Dehorning calves is an essential management practice on many livestock farms.
But researchers at the University of California, Davis, are now studying six offspring of a dairy bull that had been gene-edited to prevent it from growing horns.
While dehorning is common, designed to protect other cattle and human handlers from injuries, this scientific approach is being hailed as a more welfare-friendly alternative.
Scientists at the university report that none of the bull’s offspring developed horns, as expected, and blood work and physical exams of the calves found they were all healthy.
Researchers also sequenced the genomes of the calves and their parents and analyzed these genomic sequences, looking for unexpected changes.
All data from the two-year study was shared with the U.S. Food and Drug Administration and analysis by those scientists revealed a fragment of bacterial DNA, used to deliver the hornless trait to the bull, had integrated alongside one of the two hornless genetic variants, or alleles, that were generated by genome editing in the bull.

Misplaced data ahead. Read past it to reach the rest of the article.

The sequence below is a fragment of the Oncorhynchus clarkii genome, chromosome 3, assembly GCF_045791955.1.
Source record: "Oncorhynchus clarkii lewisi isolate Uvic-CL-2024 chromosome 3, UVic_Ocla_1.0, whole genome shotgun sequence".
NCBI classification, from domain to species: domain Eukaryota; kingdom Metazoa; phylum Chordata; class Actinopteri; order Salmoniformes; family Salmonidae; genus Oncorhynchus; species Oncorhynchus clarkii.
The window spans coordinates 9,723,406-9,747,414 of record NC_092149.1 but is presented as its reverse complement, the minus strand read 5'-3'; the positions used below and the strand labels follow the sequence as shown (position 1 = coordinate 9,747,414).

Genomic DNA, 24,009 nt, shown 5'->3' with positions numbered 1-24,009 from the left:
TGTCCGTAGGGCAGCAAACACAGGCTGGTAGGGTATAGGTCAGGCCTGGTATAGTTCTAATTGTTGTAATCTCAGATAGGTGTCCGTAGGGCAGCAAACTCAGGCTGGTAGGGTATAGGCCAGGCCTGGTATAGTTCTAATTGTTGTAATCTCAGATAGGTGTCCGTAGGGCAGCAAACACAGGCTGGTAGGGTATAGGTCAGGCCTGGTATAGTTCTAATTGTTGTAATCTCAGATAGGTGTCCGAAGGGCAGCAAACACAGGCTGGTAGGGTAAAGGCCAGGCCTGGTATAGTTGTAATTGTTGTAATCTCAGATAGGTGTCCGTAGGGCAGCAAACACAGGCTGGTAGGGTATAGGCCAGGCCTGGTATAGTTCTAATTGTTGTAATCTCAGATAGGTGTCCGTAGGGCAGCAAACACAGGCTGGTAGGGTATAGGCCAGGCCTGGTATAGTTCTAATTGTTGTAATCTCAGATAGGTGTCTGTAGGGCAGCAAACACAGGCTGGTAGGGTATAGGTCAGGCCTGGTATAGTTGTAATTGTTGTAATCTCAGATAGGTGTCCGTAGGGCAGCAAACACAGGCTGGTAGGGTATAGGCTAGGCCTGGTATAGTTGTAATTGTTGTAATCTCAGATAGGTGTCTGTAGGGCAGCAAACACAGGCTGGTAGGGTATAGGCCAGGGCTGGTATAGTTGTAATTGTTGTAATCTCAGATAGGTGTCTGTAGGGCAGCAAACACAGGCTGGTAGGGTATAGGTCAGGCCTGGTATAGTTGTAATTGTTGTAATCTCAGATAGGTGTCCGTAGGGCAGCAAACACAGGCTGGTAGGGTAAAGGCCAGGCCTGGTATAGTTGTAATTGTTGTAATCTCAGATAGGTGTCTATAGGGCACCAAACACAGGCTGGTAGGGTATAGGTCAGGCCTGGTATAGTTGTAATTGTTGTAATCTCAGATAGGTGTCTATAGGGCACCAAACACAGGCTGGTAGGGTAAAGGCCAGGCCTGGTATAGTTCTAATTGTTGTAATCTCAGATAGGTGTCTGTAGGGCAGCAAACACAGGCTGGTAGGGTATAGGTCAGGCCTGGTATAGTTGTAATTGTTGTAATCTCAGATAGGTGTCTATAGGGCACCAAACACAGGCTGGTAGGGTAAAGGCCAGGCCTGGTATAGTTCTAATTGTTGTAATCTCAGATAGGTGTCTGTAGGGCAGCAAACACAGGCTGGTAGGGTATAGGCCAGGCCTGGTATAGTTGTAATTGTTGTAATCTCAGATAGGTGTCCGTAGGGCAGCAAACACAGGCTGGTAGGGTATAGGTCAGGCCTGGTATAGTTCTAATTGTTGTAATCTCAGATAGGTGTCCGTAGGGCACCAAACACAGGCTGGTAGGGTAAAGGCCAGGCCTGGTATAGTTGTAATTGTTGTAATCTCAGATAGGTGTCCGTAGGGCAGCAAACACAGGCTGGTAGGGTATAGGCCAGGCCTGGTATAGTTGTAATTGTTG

“Our study found that two calves inherited the naturally occurring hornless allele and four calves additionally inherited a fragment of bacterial DNA, known as a plasmid,” said Alison Van Eenennaam of UC Davis’s department of animal science.
Plasmid integration can be addressed by screening and selection — in this case, selecting the two offspring of the genome-edited hornless bull that inherited only the naturally occurring allele.
“This type of screening is routinely done in plant breeding where genome editing frequently involves a step that includes a plasmid integration,” Van Eenennaam added.
She said the plasmid does not harm the animals, but the integration technically made the genome-edited bull a genetically modified organism because it contained foreign DNA from another species, in this case a bacterial plasmid.
“We’ve demonstrated that healthy hornless calves with only the intended edit can be produced, and we provided data to help inform the process for evaluating genome-edited animals,” she said.
“Our data indicates the need to screen for plasmid integration when they’re used in the editing process.”
These gene-edited hornless cattle are distinct from polled cattle, which are breeds or strains that are naturally without horns, brought about through selective breeding.